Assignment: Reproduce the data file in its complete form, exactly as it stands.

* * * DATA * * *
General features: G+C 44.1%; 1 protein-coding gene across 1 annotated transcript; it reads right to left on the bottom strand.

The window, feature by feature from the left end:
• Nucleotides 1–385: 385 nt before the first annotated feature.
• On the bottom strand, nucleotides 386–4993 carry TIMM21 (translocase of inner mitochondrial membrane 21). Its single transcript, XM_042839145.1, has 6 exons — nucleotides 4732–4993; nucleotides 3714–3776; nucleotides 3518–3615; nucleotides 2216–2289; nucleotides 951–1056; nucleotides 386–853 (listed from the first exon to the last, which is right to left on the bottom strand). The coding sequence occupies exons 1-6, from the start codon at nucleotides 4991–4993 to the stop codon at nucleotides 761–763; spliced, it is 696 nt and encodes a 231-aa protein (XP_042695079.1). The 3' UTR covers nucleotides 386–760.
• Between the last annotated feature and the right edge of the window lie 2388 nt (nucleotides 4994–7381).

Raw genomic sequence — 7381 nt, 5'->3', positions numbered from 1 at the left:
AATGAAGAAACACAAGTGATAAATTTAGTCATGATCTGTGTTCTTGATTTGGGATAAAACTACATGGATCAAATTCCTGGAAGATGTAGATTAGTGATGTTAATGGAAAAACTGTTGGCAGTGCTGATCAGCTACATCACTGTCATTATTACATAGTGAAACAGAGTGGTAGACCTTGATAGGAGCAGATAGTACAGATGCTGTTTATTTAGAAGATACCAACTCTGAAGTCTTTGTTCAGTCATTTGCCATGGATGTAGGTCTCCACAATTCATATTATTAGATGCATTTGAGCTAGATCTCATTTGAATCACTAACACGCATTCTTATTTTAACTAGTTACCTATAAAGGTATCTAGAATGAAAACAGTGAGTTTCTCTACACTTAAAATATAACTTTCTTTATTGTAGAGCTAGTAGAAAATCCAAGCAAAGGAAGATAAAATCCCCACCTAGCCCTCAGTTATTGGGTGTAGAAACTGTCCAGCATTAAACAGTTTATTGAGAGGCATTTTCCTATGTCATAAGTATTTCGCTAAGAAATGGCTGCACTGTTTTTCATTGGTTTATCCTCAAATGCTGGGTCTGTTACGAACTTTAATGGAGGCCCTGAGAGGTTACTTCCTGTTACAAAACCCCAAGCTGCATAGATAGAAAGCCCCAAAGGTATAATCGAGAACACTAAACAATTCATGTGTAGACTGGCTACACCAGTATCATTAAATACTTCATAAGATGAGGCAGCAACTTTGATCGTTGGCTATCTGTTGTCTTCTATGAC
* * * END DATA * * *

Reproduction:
General features: G+C 44.1%; 1 protein-coding gene across 1 annotated transcript; it reads right to left on the bottom strand.

The window, feature by feature from the left end:
• Nucleotides 1–385: 385 nt before the first annotated feature.
• On the bottom strand, nucleotides 386–4993 carry TIMM21 (translocase of inner mitochondrial membrane 21). Its single transcript, XM_042839145.1, has 6 exons — nucleotides 4732–4993; nucleotides 3714–3776; nucleotides 3518–3615; nucleotides 2216–2289; nucleotides 951–1056; nucleotides 386–853 (listed from the first exon to the last, which is right to left on the bottom strand). The coding sequence occupies exons 1-6, from the start codon at nucleotides 4991–4993 to the stop codon at nucleotides 761–763; spliced, it is 696 nt and encodes a 231-aa protein (XP_042695079.1). The 3' UTR covers nucleotides 386–760.
• Between the last annotated feature and the right edge of the window lie 2388 nt (nucleotides 4994–7381).

Raw genomic sequence — 7381 nt, 5'->3', positions numbered from 1 at the left:
AATGAAGAAACACAAGTGATAAATTTAGTCATGATCTGTGTTCTTGATTTGGGATAAAACTACATGGATCAAATTCCTGGAAGATGTAGATTAGTGATGTTAATGGAAAAACTGTTGGCAGTGCTGATCAGCTACATCACTGTCATTATTACATAGTGAAACAGAGTGGTAGACCTTGATAGGAGCAGATAGTACAGATGCTGTTTATTTAGAAGATACCAACTCTGAAGTCTTTGTTCAGTCATTTGCCATGGATGTAGGTCTCCACAATTCATATTATTAGATGCATTTGAGCTAGATCTCATTTGAATCACTAACACGCATTCTTATTTTAACTAGTTACCTATAAAGGTATCTAGAATGAAAACAGTGAGTTTCTCTACACTTAAAATATAACTTTCTTTATTGTAGAGCTAGTAGAAAATCCAAGCAAAGGAAGATAAAATCCCCACCTAGCCCTCAGTTATTGGGTGTAGAAACTGTCCAGCATTAAACAGTTTATTGAGAGGCATTTTCCTATGTCATAAGTATTTCGCTAAGAAATGGCTGCACTGTTTTTCATTGGTTTATCCTCAAATGCTGGGTCTGTTACGAACTTTAATGGAGGCCCTGAGAGGTTACTTCCTGTTACAAAACCCCAAGCTGCATAGATAGAAAGCCCCAAAGGTATAATCGAGAACACTAAACAATTCATGTGTAGACTGGCTACACCAGTATCATTAAATACTTCATAAGATGAGGCAGCAACTTTGATCGTTGGCTATCTGTTGTCTTCTATGAC